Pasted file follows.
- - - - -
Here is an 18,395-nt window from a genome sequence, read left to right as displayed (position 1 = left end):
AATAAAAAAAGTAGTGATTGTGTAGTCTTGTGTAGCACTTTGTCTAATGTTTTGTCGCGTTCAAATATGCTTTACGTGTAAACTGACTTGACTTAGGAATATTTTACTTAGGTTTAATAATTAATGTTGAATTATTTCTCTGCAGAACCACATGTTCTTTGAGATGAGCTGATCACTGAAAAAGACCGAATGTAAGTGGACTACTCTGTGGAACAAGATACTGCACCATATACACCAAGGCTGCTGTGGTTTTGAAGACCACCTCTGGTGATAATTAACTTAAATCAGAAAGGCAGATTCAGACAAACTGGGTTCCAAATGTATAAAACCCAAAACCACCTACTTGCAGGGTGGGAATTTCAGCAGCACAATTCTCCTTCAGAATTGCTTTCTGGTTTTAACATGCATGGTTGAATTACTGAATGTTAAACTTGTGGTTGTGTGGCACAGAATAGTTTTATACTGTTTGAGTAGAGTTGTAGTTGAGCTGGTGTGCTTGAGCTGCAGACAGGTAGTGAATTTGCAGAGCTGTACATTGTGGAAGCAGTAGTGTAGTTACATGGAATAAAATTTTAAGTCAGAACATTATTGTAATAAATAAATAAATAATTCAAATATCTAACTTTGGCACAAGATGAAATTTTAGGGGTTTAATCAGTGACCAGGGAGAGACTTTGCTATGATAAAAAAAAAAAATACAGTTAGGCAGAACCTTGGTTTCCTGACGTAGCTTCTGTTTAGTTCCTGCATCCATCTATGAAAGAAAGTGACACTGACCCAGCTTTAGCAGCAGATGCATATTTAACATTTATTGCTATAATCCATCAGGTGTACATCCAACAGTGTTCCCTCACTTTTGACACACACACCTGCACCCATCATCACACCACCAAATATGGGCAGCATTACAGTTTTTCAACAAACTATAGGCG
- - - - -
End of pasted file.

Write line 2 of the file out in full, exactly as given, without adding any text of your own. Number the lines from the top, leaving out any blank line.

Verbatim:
AATAAAAAAAGTAGTGATTGTGTAGTCTTGTGTAGCACTTTGTCTAATGTTTTGTCGCGTTCAAATATGCTTTACGTGTAAACTGACTTGACTTAGGAATATTTTACTTAGGTTTAATAATTAATGTTGAATTATTTCTCTGCAGAACCACATGTTCTTTGAGATGAGCTGATCACTGAAAAAGACCGAATGTAAGTGGACTACTCTGTGGAACAAGATACTGCACCATATACACCAAGGCTGCTGTGGTTTTGAAGACCACCTCTGGTGATAATTAACTTAAATCAGAAAGGCAGATTCAGACAAACTGGGTTCCAAATGTATAAAACCCAAAACCACCTACTTGCAGGGTGGGAATTTCAGCAGCACAATTCTCCTTCAGAATTGCTTTCTGGTTTTAACATGCATGGTTGAATTACTGAATGTTAAACTTGTGGTTGTGTGGCACAGAATAGTTTTATACTGTTTGAGTAGAGTTGTAGTTGAGCTGGTGTGCTTGAGCTGCAGACAGGTAGTGAATTTGCAGAGCTGTACATTGTGGAAGCAGTAGTGTAGTTACATGGAATAAAATTTTAAGTCAGAACATTATTGTAATAAATAAATAAATAATTCAAATATCTAACTTTGGCACAAGATGAAATTTTAGGGGTTTAATCAGTGACCAGGGAGAGACTTTGCTATGATAAAAAAAAAAAATACAGTTAGGCAGAACCTTGGTTTCCTGACGTAGCTTCTGTTTAGTTCCTGCATCCATCTATGAAAGAAAGTGACACTGACCCAGCTTTAGCAGCAGATGCATATTTAACATTTATTGCTATAATCCATCAGGTGTACATCCAACAGTGTTCCCTCACTTTTGACACACACACCTGCACCCATCATCACACCACCAAATATGGGCAGCATTACAGTTTTTCAACAAACTATAGGCG